A Thanksgiving to Remember

A Thanksgiving to Remember

Nov 2nd 2020

Thanksgiving is going to be different this year, so let’s see if we can make it one to remember. We may get some push back when we are planning for the holidays—there may be some COVID-related arguments and hurt feelings, but we must remember that we do not need to apologize for any decisions that we make about how we choose to keep ourselves and our families safe and healthy.

Depending upon the level of COVID in the community, we may be able to go out for dinner in a restaurant, but this Thanksgiving there will also be plenty of take-out opportunities prepared by grocery stores and restaurants. In fact, grocers have anticipated that many of us will be hosting intimate gatherings, so they are stocking smaller “birds” and offering them in parts like breasts, thighs, and legs.

It is unlikely that people will be traveling long distances to get together, so families that traditionally celebrated the holiday together may feel a bit left out and sad. College kids may need to stay wherever they are holed up in distant learning pods, so friends and families may need to meet up virtually on their computers or cell phones to say, “Hi,” or share a toast.

Most families will likely celebrate within their own pod or immediate families. The good news is that smaller get-togethers are cozy and less stressful for hosts and that the celebration will be more intimate for those who participate. The bad news is that the gathering may lack the excitement of a large, noisy gathering but we can ramp up the atmosphere with an upbeat playlist.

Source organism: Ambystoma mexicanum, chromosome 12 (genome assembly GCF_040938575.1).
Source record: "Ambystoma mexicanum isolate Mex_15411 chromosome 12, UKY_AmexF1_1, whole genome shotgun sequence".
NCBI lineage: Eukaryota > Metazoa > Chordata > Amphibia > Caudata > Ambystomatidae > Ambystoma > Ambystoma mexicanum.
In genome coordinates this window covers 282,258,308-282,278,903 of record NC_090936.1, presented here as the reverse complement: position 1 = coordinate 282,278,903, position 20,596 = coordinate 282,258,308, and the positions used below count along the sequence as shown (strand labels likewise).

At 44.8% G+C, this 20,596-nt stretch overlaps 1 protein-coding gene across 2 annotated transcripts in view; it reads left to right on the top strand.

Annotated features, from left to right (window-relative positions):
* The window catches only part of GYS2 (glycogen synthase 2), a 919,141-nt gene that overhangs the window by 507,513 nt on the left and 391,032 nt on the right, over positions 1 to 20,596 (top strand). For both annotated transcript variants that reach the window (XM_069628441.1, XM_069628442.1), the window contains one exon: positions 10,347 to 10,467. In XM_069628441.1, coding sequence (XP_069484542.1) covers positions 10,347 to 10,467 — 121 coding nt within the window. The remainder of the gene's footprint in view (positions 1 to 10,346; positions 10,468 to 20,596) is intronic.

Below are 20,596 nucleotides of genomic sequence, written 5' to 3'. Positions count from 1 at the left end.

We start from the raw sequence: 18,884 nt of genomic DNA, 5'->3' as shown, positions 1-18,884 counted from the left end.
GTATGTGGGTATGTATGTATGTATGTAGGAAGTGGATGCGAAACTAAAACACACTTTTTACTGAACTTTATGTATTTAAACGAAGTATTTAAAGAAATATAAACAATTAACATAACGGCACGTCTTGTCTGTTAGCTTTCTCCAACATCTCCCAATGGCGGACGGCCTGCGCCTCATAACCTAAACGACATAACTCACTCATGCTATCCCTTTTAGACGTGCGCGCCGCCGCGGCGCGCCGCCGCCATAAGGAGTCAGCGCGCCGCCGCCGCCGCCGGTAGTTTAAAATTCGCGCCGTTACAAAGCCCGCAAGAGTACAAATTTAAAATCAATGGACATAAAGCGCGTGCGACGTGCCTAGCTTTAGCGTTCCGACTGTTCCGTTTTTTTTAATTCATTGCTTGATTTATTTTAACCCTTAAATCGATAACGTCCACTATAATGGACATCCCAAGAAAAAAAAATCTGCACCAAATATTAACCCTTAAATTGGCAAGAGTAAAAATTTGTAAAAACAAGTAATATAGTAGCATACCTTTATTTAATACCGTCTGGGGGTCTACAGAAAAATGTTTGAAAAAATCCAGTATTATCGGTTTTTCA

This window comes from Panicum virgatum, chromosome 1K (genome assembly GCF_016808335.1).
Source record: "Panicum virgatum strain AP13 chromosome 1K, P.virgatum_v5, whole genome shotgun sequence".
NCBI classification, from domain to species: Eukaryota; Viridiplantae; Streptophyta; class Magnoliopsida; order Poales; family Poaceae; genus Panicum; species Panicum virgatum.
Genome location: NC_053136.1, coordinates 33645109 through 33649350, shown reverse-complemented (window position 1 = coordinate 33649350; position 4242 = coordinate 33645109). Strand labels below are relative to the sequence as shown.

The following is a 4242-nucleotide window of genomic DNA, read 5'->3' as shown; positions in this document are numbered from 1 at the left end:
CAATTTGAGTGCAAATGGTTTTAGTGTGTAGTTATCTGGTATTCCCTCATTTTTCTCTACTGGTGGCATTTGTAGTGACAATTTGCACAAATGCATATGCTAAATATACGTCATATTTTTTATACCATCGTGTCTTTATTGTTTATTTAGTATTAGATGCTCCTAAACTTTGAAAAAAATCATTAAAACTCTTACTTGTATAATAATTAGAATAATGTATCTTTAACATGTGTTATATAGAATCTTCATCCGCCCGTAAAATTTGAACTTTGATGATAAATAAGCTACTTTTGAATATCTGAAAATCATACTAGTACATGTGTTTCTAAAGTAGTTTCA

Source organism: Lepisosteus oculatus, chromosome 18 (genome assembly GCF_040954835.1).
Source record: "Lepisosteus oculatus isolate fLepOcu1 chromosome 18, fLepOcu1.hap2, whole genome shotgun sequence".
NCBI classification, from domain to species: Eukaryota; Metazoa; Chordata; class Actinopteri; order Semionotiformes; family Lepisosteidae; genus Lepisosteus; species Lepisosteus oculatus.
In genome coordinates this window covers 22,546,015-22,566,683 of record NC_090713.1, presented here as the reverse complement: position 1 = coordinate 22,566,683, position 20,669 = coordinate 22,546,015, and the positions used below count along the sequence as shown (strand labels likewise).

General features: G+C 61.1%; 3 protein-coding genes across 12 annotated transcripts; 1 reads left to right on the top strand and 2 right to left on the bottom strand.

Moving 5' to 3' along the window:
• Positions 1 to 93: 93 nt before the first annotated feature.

For those of us who live in moderate climates, it may be possible to dine outdoors and sit at tables that are spaced at a safe distance apart while in cooler climates we might be able to bundle up and have dinner in the early afternoon while it is warmer outside. Grilling the turkey outdoors is an option, and so is gathering for dinner around a fire pit or an outdoor patio heater.

If non-household members gather for dinner indoors, it would be a good idea to open a few windows for ventilation and to set smaller tables for separate households. It would also be safer to offer individual platters for each table rather than serve a buffet-style meal. Masks and sanitizers need to be accessible, and it would be a good idea to stock bathrooms with plenty of soap and disposable hand towels.

We will miss being with our friends and relatives, but we can mail homemade treats or cards along with a note that says, “We’re looking forward to being with next year in person.” Wrap baked goods individually or leave them in their baking pans. The best bets for shipping are sturdy cookies, bars, brownies, loaf cakes, and muffins; although spiced nuts, fudge, hot cholate mix, or pralines might be another welcome gift.

This is an opportune time to start new family traditions. If we have children, we can encourage them to make greeting cards and mail them to relatives or to drop off bouquets or treats on the doorsteps of their friends and neighbors. If there are young children in our household, we can do something fun and silly like playing “pin the tail on the turkey,” wear our clothes backward and eat dessert first… why not?

Alternatively, we could dress formally for dinner and turn on some swanky music to create a festive mood. This Thanksgiving has been like no other so we may as well try to have a little fun with it. The holidays will be different this year, but we can do it—life has handed us cranberries, so let’s make it saucy! Here’s wishing you and yours a very happy, safe Thanksgiving along with the hope that next year will be better.

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